When I have a really pressing task – especially if it’s also a HUGE, pressing task – I’m unbelievably industrious. Except that I’m not necessarily working on what I’m supposed to be working on.
In fact, I’m rarely working on what I’m supposed to be working on if there is a big and urgent deadline. I’ve been like this for as long as I can remember. When I was a university student and supposed to be studying for exams or writing an essay – you could count on the fact that my apartment would be gleaming and I’d be in the kitchen baking some incredibly complicated cake – preferably with alternate layers of cake and meringue.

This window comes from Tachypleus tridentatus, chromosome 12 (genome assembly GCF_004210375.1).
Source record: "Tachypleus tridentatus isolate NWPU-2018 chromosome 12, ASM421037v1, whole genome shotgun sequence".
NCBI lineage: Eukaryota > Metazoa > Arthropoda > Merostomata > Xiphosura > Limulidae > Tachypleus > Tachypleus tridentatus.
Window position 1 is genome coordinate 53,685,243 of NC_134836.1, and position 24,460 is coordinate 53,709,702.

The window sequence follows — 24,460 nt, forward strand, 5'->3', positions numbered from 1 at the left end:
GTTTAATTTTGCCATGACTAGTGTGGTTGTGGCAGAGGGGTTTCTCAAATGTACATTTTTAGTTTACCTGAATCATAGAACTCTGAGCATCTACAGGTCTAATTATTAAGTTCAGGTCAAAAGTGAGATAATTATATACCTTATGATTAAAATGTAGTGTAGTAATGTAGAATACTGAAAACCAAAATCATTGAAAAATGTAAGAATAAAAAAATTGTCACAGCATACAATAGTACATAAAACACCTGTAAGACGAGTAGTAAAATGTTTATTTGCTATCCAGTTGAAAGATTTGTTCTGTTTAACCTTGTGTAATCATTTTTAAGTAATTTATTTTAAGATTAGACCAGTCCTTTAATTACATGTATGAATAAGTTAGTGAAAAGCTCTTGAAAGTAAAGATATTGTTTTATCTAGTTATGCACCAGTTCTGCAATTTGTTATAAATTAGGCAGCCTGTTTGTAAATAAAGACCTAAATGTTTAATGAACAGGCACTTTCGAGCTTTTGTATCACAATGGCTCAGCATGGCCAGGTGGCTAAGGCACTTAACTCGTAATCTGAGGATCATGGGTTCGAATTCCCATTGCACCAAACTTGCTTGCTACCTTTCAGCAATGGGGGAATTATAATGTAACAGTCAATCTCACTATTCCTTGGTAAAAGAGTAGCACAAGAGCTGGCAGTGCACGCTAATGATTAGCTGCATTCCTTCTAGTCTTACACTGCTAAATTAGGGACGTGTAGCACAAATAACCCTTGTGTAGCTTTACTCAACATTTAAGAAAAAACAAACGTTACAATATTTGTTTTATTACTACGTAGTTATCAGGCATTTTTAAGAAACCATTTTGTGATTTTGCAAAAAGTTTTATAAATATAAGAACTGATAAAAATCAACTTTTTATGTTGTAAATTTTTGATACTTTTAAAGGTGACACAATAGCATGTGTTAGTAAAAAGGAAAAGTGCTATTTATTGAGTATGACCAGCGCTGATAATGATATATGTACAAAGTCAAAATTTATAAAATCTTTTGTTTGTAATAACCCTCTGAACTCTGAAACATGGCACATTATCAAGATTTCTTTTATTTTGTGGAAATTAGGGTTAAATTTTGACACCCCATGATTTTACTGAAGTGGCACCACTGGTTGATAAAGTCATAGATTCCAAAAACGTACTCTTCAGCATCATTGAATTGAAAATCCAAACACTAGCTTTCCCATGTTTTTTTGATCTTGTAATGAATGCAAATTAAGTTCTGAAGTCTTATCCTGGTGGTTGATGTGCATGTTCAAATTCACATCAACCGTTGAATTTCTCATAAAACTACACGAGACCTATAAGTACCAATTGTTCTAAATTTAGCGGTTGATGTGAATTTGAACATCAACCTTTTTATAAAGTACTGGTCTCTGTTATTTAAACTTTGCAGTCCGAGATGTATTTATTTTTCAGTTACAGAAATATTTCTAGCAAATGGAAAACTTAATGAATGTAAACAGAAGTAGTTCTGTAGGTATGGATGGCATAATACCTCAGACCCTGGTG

Now that I’m well past my university years, I’m still a master of procrastination-productivity. Any kind of deadline and you can find me cooking and cleaning. Or organizing the linen cupboard. Or putting my books into alphabetical order. I may be madly turning down all possible social events but I will be filling the bird feeders. Ironing. Walking the dog. Re-potting pot-bound plants. Creating files of interesting and far-flung places to travel to. Paying the bills. Learning about dangling participles. Reading about bonsai. And baking. Always with the baking.
This morning while I’m supposed to be working on edits to my manuscript, I’ve completed a number of long-ignored jobs around the house. I cleaned out the tracks on my under-the-sink mounted garbage container. I de-scaled my kettle and coffee machine. I wiped down all the stainless appliances. I’ve done a little quick research on Prince Edward County wineries. And now, I’m blogging. Because, of course, I’ve also been baking.